On April 15, Burlington County Republicans sued to have him removed from the ballot, arguing that he was not a New Jersey resident for four years before becoming a candidate as required by the state constitution.
Since then, both sides have been fighting it out in court. An administrative law judge recommended that Lewis be on the ballot. Then Lt. Gov. Kim Guadagno, acting as the secretary of state, ruled April 26 that Lewis flunked the residency test. A state appeals panel upheld Guadagno on Monday.
Mark Sheridan, who represents the Burlington County Republicans, said Thursday's ruling was "just a stay of execution. Judge Hillman can throw him off again or the Supreme Court can throw him off again."
William Tambussi, who represents Lewis, said he wanted to have a fact-based hearing before the federal judge and could call on Guadagno to testify.
Just what constitutes residency for the purposes of running for state Senate is at issue, as well as whether the four-year requirement is constitutional.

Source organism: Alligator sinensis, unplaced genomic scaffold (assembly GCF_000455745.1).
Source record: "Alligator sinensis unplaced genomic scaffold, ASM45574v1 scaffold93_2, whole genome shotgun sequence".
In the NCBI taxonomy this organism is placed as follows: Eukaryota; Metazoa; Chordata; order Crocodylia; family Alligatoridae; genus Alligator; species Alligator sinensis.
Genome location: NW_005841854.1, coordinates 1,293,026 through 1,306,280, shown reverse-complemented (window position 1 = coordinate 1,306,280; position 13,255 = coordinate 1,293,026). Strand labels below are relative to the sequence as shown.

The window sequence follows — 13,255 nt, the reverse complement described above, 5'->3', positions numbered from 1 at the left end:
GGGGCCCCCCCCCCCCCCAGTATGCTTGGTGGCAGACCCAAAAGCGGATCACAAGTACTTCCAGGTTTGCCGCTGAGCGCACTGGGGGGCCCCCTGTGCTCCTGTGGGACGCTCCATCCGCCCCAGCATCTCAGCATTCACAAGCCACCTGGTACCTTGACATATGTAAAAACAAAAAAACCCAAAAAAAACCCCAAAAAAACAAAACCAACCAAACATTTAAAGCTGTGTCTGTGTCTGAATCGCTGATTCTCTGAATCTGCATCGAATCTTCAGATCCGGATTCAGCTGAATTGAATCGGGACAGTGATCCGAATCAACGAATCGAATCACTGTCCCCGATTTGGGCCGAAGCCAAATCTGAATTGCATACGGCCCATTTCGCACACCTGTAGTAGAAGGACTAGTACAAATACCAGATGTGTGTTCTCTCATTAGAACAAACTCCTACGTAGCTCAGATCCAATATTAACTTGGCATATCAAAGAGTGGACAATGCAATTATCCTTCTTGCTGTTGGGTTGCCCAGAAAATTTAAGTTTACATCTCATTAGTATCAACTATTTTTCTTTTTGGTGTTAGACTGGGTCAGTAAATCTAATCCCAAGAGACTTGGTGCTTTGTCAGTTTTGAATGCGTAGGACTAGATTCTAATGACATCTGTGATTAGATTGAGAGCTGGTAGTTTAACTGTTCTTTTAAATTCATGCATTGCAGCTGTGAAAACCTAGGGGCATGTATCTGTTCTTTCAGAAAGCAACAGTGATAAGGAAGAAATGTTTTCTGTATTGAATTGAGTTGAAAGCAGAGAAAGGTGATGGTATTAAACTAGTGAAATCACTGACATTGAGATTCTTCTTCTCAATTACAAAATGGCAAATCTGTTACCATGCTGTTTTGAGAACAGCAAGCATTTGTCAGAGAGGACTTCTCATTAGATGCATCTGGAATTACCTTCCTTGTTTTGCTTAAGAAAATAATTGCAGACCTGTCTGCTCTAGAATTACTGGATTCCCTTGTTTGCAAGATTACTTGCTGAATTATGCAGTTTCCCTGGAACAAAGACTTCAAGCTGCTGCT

Republicans have argued that Lewis voted in California in 2009 and owned homes and paid income taxes there, raising questions about whether he was a New Jersey resident.
Democrats argue that Lewis bought houses for himself and his mother in Mount Laurel in 2005 and began moving his personal property here. He has had a New Jersey drivers license since 2006.
Hearings have not yet been scheduled in either the federal or state courts, but both sides expect they could be scheduled Friday or Monday.
Contact staff writer Cynthia Burton at 856-779-3858 or email@example.com.